But the blanket still feels like a blanket. And a lot of people are left wondering: Why bother? There are much more radical visions of what independence might mean.

But they are coming from parties that are struggling to out-poll Ukip in recent Scottish elections. The big question now is whether, in the months that remain until September’s poll, that vital spark can be found somewhere to turn things round.

Back on Knockan Crag there’s another stone pavement sculpted with some fine words by Norman MacCaig. Taken from one of his longer poems, A man in Assynt, the same extract is to be found carved into the Canongate Wall of the Scottish Parliament building. It reads: “Who possesses this landscape? /The man who bought it or/ I who am possessed by it?/False questions for/ this landscape is/ masterless/ and intractable in any terms/ that are human.”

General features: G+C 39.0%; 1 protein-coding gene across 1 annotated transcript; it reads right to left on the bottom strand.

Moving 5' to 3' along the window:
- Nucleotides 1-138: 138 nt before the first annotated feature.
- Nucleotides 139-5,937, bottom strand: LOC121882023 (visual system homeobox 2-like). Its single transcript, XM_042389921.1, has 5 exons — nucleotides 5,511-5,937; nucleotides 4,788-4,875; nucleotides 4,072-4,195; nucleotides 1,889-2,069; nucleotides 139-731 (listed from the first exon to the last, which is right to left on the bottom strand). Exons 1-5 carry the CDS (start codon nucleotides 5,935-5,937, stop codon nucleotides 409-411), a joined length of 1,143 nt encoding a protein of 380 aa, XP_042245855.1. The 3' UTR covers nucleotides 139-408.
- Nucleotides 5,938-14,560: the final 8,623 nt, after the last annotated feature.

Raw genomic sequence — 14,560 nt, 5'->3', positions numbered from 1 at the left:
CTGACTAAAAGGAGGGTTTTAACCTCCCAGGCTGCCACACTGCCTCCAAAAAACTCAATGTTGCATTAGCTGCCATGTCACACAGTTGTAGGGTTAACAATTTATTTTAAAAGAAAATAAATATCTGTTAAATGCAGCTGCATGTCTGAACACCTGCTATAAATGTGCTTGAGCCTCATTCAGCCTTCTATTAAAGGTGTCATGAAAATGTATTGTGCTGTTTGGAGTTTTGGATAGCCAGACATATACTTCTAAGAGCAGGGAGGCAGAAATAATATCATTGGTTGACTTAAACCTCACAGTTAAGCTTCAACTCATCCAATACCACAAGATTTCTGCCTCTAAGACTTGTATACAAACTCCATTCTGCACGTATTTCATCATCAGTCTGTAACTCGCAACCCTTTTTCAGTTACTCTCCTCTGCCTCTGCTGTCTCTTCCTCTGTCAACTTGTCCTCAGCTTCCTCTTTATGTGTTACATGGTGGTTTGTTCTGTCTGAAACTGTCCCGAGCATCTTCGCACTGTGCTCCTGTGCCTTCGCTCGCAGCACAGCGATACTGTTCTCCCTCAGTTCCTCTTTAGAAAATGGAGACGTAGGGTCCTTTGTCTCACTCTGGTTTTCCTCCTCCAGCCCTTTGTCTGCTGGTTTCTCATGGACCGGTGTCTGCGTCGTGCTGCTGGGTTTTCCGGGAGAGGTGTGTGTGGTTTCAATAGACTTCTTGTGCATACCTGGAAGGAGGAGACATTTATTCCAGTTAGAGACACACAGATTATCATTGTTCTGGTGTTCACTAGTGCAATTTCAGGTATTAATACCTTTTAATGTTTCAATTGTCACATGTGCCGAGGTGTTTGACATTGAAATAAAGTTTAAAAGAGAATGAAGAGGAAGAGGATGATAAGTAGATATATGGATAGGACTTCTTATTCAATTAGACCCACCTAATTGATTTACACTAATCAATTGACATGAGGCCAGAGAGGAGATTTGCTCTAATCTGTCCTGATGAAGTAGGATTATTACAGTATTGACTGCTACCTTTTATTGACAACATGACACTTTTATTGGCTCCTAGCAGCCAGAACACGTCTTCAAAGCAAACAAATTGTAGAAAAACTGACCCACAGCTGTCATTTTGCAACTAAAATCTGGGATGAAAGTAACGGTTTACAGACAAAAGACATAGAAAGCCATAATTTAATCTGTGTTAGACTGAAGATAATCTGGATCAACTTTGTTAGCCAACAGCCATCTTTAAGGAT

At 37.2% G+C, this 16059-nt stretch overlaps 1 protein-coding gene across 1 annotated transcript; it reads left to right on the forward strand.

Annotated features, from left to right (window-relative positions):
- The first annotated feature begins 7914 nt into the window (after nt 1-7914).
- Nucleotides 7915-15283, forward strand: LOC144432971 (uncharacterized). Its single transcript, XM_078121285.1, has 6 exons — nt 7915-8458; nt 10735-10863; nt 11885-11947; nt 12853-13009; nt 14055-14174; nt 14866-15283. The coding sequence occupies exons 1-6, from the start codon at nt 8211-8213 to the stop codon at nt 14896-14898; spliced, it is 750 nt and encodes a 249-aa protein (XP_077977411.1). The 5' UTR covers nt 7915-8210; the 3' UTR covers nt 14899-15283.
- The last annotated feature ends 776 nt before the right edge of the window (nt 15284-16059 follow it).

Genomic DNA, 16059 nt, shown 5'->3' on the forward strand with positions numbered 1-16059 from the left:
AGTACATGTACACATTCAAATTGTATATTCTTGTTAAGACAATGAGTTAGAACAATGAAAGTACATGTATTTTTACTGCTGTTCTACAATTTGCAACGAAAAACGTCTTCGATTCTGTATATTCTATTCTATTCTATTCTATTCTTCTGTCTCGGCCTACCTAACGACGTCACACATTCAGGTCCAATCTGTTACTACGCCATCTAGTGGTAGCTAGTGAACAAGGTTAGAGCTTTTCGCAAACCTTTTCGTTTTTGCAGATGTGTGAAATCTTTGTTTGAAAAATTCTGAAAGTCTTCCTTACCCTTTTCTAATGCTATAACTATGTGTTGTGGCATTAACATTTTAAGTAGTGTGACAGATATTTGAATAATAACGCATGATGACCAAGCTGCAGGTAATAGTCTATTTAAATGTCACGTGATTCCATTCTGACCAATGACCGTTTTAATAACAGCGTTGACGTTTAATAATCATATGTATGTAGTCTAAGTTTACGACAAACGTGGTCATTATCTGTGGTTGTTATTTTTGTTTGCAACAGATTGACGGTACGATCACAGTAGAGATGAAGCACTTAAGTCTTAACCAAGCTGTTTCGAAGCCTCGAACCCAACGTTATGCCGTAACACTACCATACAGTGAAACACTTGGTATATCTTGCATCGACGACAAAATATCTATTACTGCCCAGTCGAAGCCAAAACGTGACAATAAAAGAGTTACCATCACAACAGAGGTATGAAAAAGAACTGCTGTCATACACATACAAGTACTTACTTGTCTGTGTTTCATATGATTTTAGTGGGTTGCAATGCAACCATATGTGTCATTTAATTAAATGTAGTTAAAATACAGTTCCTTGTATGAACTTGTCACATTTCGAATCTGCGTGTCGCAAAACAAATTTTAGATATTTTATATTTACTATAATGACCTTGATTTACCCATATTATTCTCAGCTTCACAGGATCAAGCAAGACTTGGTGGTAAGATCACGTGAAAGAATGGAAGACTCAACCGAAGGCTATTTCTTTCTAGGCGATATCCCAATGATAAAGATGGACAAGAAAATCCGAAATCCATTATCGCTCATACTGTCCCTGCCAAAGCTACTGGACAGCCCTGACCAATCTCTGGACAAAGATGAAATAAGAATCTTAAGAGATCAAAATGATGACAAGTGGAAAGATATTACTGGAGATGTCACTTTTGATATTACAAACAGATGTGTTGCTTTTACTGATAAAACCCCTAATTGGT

MacCaig was thinking of that same span of mountains we surveyed on New Year’s morning. “A frieze and a litany” he called it. Given its intractability to human love and affection, MacCaig’s poem concludes that this Scotland of age-old stone “is docile only to the weather/ and its indefatigable lieutenants –/ wind, water and frost”.

He has falling rain and gushing springs carrying tons of sour soil as far as the Minch, “making bald the bony scalp of Cul Mor”. As frost “thrusts his hand in cracks and, clenching his fist,/ bursts open the sandstone plates,/ the armour of Suilven.”

The great unanswered question in 2014 is which human hand, if any, can burst open the slumbering plates of our constitutional debate and make politics really matter to the mass of disengaged Scots again.